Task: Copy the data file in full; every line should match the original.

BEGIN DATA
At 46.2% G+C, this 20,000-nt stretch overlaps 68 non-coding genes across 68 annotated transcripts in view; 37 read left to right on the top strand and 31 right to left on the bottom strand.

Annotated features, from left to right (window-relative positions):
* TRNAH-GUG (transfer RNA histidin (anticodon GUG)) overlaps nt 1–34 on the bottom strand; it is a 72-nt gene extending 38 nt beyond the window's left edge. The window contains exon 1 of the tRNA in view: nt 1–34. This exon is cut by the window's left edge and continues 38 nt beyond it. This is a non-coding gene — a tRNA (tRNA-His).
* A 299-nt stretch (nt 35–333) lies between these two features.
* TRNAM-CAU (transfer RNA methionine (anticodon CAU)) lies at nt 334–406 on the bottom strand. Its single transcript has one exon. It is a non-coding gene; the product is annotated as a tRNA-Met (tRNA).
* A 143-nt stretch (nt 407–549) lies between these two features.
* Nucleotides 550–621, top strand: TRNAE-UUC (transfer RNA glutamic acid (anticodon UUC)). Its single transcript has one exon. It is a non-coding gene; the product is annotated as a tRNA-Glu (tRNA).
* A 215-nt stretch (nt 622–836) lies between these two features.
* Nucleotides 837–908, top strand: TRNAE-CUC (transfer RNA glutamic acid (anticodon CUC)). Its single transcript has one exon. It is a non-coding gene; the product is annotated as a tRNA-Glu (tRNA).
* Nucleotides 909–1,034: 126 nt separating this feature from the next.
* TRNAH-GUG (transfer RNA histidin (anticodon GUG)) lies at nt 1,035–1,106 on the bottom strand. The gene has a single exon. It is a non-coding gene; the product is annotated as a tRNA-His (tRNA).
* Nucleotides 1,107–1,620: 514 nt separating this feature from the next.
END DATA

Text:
At 46.2% G+C, this 20,000-nt stretch overlaps 68 non-coding genes across 68 annotated transcripts in view; 37 read left to right on the top strand and 31 right to left on the bottom strand.

Annotated features, from left to right (window-relative positions):
* TRNAH-GUG (transfer RNA histidin (anticodon GUG)) overlaps nt 1–34 on the bottom strand; it is a 72-nt gene extending 38 nt beyond the window's left edge. The window contains exon 1 of the tRNA in view: nt 1–34. This exon is cut by the window's left edge and continues 38 nt beyond it. This is a non-coding gene — a tRNA (tRNA-His).
* A 299-nt stretch (nt 35–333) lies between these two features.
* TRNAM-CAU (transfer RNA methionine (anticodon CAU)) lies at nt 334–406 on the bottom strand. Its single transcript has one exon. It is a non-coding gene; the product is annotated as a tRNA-Met (tRNA).
* A 143-nt stretch (nt 407–549) lies between these two features.
* Nucleotides 550–621, top strand: TRNAE-UUC (transfer RNA glutamic acid (anticodon UUC)). Its single transcript has one exon. It is a non-coding gene; the product is annotated as a tRNA-Glu (tRNA).
* A 215-nt stretch (nt 622–836) lies between these two features.
* Nucleotides 837–908, top strand: TRNAE-CUC (transfer RNA glutamic acid (anticodon CUC)). Its single transcript has one exon. It is a non-coding gene; the product is annotated as a tRNA-Glu (tRNA).
* Nucleotides 909–1,034: 126 nt separating this feature from the next.
* TRNAH-GUG (transfer RNA histidin (anticodon GUG)) lies at nt 1,035–1,106 on the bottom strand. The gene has a single exon. It is a non-coding gene; the product is annotated as a tRNA-His (tRNA).
* Nucleotides 1,107–1,620: 514 nt separating this feature from the next.